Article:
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Ad/Vance asks the musical question … Which Diva Must Die?

This is a 1994 piece from my per’zine, Ad/Vance. It was just an early version of the FMK game, not a prediction of how things would end up 18 years later. 

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Do you ever play hair-splitting games? I mean the sort where you start with a premise like, “I’m Lord God King of the Universe and I have the power to decide who lives and who dies … so, OK, who goes first?” 

That’s where the game begins. Start with a phraseology along the lines of that apocrophal Oscar Wilde deathbed quote, “Either these curtains go or I do.” For example [via Elton John], ”There are too many ‘divas’ in this world … you know, the kind who sing every song like they’re a contestant on STAR SEARCH.” 

You follow that with a sampling like “Well, the worst offenders are Mariah Carey and Whitney Houston. Therefore, one of them must die. But who?” 

Your first criterion is with the talent per se. "Well, Mariah Catey always makes an obnoxious Minnie Rippertonesque squeal on her singles, so she should die. But then, Whitney has the vocal subtlety of a pair of Doc Martens and has forever ruined I’M EVERY WOMAN for me. So she should die.”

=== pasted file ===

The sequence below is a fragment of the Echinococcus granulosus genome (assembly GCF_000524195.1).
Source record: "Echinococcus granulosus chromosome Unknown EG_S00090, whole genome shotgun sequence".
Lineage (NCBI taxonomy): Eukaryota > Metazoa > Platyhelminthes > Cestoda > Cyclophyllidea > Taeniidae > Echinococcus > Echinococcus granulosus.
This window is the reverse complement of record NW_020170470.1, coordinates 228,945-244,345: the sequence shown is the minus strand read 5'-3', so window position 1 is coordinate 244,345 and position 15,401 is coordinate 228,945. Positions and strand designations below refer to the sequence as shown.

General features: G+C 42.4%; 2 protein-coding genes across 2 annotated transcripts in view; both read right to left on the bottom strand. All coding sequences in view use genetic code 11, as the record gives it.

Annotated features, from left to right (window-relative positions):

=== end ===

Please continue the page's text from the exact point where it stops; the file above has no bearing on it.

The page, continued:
You can quickly see how troublesome this gets. 

Criterion Number Two: This I would usually be a fashion face-off; however, Mariah and Whitney are equally bland with their ensembles. 

Criterion Number Three: Number of times we’re forced to listen to them while (a) driving and (b) having drinks. Well, they’re tied here too since they both insist on releasing ballads and dance songs. You see, it’s not as easy as it seemed on the surface. 

Criterion Number Four: Song choices. While Mariah Carey claims to write her own songs, her biggest hit has been with a lame, unplugged remake of a Motown classic, I’LL BE THERE. (Which reminds me, is anyone game for a TV music show called UNHINGED, to be hosted by poor Connie Francis?) Whitney not only recorded, but also released a version of THE STAR-SPANGLED BANNER. 

Patriotism has a place, even in the sacrilegious pages of Ad/Vance, but there ARE limits. 

Criterion Number Five: A vital one. Who are they married to? Let’s see, Mariah had the good sense to marry Tommy Mottola, head of her record company — Sony — destined to never, ever go under. Whitney married former New Edition member Bobby Brown, a man with hideous ensembles and some hit singles to his credit (and who is at 14:49 and counting with his 15 minutes).